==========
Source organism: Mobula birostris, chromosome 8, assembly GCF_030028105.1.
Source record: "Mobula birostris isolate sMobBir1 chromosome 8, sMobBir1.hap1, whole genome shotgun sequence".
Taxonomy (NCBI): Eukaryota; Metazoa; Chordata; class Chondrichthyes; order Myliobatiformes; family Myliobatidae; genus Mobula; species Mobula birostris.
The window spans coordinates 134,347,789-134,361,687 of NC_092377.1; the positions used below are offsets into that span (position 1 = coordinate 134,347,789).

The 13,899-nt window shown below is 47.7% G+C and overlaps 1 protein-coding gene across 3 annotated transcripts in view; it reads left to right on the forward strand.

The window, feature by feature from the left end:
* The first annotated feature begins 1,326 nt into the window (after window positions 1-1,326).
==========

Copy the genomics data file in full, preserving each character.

Source organism: Mobula birostris, chromosome 8, assembly GCF_030028105.1.
Source record: "Mobula birostris isolate sMobBir1 chromosome 8, sMobBir1.hap1, whole genome shotgun sequence".
Taxonomy (NCBI): Eukaryota; Metazoa; Chordata; class Chondrichthyes; order Myliobatiformes; family Myliobatidae; genus Mobula; species Mobula birostris.
The window spans coordinates 134,347,789-134,361,687 of NC_092377.1; the positions used below are offsets into that span (position 1 = coordinate 134,347,789).

The 13,899-nt window shown below is 47.7% G+C and overlaps 1 protein-coding gene across 3 annotated transcripts in view; it reads left to right on the forward strand.

The window, feature by feature from the left end:
* The first annotated feature begins 1,326 nt into the window (after window positions 1-1,326).